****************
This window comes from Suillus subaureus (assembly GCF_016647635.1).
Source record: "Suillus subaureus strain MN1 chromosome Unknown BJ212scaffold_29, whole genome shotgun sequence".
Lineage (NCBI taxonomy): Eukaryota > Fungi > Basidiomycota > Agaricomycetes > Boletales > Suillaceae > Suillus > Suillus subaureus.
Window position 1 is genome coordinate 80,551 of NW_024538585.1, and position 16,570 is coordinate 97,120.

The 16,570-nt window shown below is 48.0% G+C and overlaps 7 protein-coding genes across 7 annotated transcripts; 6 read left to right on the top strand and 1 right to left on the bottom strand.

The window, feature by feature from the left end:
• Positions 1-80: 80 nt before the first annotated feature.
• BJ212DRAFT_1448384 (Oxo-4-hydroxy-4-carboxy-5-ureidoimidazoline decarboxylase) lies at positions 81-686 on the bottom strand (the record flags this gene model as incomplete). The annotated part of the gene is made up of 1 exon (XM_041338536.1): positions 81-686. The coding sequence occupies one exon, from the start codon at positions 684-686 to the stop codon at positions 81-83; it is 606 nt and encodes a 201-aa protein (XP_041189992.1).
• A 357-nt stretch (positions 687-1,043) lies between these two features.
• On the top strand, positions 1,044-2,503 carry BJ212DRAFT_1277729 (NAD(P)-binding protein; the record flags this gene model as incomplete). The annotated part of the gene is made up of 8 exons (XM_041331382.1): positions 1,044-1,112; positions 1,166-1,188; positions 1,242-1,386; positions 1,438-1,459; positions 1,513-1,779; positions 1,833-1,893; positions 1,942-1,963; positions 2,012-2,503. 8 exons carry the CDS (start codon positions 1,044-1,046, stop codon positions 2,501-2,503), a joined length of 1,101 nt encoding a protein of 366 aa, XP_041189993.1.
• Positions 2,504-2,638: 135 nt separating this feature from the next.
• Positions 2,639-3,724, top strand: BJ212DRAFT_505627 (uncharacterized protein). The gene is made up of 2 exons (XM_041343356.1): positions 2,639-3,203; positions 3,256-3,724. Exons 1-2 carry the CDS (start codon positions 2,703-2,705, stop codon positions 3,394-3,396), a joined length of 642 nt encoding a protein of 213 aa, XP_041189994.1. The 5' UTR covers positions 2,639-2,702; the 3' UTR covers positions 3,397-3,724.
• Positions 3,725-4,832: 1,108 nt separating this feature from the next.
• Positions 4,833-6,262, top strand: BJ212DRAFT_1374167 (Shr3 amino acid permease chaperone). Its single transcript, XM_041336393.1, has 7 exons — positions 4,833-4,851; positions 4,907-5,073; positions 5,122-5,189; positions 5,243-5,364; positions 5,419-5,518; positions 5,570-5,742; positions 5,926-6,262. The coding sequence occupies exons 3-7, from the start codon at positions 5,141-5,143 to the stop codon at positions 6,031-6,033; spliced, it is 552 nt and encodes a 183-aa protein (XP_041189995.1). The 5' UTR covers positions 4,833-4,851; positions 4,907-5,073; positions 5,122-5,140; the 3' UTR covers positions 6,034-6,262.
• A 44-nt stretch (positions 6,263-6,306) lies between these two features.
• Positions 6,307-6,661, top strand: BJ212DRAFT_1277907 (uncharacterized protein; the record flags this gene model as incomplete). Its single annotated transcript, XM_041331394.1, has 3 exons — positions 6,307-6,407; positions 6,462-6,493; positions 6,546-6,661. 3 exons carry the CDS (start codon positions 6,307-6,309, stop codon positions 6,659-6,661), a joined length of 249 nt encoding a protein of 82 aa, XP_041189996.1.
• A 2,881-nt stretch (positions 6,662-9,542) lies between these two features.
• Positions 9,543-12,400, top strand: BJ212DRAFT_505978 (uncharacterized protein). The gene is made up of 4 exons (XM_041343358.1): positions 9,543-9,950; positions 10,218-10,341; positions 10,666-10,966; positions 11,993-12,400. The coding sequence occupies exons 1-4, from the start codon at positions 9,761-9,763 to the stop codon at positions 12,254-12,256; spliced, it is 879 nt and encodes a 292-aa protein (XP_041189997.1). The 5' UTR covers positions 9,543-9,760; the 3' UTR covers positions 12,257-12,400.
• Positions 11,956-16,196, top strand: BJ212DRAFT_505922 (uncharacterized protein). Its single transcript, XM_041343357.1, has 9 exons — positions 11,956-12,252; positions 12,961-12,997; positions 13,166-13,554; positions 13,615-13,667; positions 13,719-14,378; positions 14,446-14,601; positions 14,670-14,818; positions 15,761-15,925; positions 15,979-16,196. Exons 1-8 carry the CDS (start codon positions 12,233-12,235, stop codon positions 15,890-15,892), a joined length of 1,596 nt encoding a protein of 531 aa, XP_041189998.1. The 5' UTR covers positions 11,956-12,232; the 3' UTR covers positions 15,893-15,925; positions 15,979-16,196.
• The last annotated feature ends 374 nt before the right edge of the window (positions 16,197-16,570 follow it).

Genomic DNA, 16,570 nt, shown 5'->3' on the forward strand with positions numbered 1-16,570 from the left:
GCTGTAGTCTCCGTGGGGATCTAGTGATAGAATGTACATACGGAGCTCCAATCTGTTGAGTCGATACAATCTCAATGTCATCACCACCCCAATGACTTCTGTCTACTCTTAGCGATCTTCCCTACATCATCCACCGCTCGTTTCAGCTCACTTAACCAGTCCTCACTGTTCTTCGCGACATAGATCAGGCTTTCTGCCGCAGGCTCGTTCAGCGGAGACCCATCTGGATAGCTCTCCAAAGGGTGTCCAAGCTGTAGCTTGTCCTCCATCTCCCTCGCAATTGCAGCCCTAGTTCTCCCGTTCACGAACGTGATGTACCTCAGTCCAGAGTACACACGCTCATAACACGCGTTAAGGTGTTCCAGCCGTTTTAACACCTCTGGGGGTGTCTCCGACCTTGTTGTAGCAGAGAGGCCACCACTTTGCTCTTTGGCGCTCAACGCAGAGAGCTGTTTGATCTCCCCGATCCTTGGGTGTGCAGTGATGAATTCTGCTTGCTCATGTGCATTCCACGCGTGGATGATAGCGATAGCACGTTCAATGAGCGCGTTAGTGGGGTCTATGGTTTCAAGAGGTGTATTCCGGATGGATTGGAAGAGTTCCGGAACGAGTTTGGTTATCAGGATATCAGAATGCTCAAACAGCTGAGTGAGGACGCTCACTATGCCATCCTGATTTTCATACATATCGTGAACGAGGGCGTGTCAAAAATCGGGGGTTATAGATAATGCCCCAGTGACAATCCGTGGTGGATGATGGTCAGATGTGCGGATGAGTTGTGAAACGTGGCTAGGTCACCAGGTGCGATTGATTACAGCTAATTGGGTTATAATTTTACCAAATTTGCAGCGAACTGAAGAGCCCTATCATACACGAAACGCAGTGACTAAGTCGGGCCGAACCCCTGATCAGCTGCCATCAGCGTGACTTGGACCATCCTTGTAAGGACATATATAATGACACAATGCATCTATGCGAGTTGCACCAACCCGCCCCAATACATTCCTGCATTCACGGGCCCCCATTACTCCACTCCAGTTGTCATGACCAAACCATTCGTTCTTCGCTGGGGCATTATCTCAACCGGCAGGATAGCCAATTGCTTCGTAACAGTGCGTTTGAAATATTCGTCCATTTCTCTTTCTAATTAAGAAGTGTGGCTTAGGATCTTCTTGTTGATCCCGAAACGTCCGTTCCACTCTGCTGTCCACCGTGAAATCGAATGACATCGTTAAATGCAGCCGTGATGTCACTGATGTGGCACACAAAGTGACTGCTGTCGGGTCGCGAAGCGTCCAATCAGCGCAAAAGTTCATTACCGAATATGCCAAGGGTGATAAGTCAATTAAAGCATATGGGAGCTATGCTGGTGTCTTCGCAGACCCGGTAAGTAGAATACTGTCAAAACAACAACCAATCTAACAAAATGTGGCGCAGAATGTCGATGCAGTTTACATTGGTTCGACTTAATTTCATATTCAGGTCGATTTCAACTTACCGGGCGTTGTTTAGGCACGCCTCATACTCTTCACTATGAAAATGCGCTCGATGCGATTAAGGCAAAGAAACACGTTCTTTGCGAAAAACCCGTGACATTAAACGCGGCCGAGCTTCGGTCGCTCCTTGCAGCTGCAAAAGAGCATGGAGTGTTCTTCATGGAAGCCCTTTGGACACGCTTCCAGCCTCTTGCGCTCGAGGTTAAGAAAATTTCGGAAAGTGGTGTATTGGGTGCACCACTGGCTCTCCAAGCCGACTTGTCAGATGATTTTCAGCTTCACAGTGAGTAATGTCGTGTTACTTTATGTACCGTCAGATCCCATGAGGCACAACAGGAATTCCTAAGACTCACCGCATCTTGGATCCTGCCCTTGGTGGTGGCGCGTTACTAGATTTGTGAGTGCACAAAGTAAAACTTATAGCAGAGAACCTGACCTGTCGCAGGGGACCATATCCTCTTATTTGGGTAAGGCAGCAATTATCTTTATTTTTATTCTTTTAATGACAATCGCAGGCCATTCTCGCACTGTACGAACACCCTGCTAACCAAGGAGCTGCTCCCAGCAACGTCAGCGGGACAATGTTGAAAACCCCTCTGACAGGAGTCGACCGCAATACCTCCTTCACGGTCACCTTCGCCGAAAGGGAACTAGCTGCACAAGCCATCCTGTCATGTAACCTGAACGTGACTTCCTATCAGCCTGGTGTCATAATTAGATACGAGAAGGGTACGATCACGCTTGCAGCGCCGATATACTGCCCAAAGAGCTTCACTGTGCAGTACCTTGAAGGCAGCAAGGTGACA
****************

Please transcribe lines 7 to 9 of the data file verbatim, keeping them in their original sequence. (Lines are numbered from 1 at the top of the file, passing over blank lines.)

• Positions 1-80: 80 nt before the first annotated feature.
• BJ212DRAFT_1448384 (Oxo-4-hydroxy-4-carboxy-5-ureidoimidazoline decarboxylase) lies at positions 81-686 on the bottom strand (the record flags this gene model as incomplete). The annotated part of the gene is made up of 1 exon (XM_041338536.1): positions 81-686. The coding sequence occupies one exon, from the start codon at positions 684-686 to the stop codon at positions 81-83; it is 606 nt and encodes a 201-aa protein (XP_041189992.1).
• A 357-nt stretch (positions 687-1,043) lies between these two features.